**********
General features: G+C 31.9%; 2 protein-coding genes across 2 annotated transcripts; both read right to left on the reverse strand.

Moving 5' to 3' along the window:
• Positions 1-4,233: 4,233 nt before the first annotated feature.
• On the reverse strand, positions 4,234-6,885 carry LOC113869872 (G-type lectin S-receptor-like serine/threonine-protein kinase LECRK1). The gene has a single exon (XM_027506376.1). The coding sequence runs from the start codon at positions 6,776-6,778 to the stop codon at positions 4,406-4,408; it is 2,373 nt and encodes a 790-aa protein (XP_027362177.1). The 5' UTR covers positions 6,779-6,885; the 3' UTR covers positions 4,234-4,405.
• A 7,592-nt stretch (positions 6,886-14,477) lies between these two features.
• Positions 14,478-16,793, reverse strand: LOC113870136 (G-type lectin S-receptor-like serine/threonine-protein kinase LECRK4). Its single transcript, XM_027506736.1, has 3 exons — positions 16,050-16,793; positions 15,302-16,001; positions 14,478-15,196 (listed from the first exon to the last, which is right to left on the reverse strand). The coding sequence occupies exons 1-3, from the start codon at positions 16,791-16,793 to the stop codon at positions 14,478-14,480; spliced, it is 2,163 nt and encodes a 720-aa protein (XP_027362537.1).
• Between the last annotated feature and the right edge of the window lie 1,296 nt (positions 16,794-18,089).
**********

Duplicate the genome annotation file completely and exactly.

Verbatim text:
General features: G+C 31.9%; 2 protein-coding genes across 2 annotated transcripts; both read right to left on the reverse strand.

Moving 5' to 3' along the window:
• Positions 1-4,233: 4,233 nt before the first annotated feature.
• On the reverse strand, positions 4,234-6,885 carry LOC113869872 (G-type lectin S-receptor-like serine/threonine-protein kinase LECRK1). The gene has a single exon (XM_027506376.1). The coding sequence runs from the start codon at positions 6,776-6,778 to the stop codon at positions 4,406-4,408; it is 2,373 nt and encodes a 790-aa protein (XP_027362177.1). The 5' UTR covers positions 6,779-6,885; the 3' UTR covers positions 4,234-4,405.
• A 7,592-nt stretch (positions 6,886-14,477) lies between these two features.
• Positions 14,478-16,793, reverse strand: LOC113870136 (G-type lectin S-receptor-like serine/threonine-protein kinase LECRK4). Its single transcript, XM_027506736.1, has 3 exons — positions 16,050-16,793; positions 15,302-16,001; positions 14,478-15,196 (listed from the first exon to the last, which is right to left on the reverse strand). The coding sequence occupies exons 1-3, from the start codon at positions 16,791-16,793 to the stop codon at positions 14,478-14,480; spliced, it is 2,163 nt and encodes a 720-aa protein (XP_027362537.1).
• Between the last annotated feature and the right edge of the window lie 1,296 nt (positions 16,794-18,089).